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The very valuable museum material kept in the Collection of Underwater Finds mainly consists of Greek and Roman amphorae, with the oldest Greek one dating from the 5th century BC, and the youngest Byzantine amphora from the 7th century. The Collection also houses pottery used on ships from the 3rd century BC to the 2nd century AD, as well as fragmentary pottery with an imprinted stamp. The museum also holds several lead stocks of Roman anchors, with the lead stock from the 1st century with the inscription M.SEM-PRONI.L.L. (Marcus Semproni-Lucius Liberti) being extremely valuable.

The most interesting for experts, and the most impressive for visitors, is a ceramic vessel of large volume – a pithos in Greek or dolium in Latin – found on the archaeological site Trstenik in Kaštel Sućurac in 2002. It was originally a container for grain, but was later used to store live fish. Boasting large dimensions (height 160 cm, width in the middle 150 cm, outer rim of the opening 88 cm), the pithos is also special due to 52 conical perforations or holes. It dates to the 1st-2nd century AD, and is, as far as we know, the only completely preserved example of a pithos in these parts.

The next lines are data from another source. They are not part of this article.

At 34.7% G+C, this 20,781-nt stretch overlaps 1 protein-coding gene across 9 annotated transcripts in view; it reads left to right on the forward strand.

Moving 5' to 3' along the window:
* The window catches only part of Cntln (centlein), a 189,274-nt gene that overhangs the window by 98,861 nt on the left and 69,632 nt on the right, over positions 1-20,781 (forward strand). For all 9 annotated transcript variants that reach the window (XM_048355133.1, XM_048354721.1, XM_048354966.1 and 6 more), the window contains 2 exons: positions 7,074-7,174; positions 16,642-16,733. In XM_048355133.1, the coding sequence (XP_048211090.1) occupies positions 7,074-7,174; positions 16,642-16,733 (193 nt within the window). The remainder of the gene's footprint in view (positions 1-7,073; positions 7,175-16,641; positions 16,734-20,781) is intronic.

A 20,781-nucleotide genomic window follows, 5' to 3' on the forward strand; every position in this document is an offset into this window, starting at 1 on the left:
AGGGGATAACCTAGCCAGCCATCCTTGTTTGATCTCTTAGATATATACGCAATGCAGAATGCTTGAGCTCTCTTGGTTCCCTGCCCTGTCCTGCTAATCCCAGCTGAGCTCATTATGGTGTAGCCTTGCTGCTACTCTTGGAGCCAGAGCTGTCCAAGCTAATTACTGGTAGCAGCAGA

Collection Manager: Branka Teklić, senior curator


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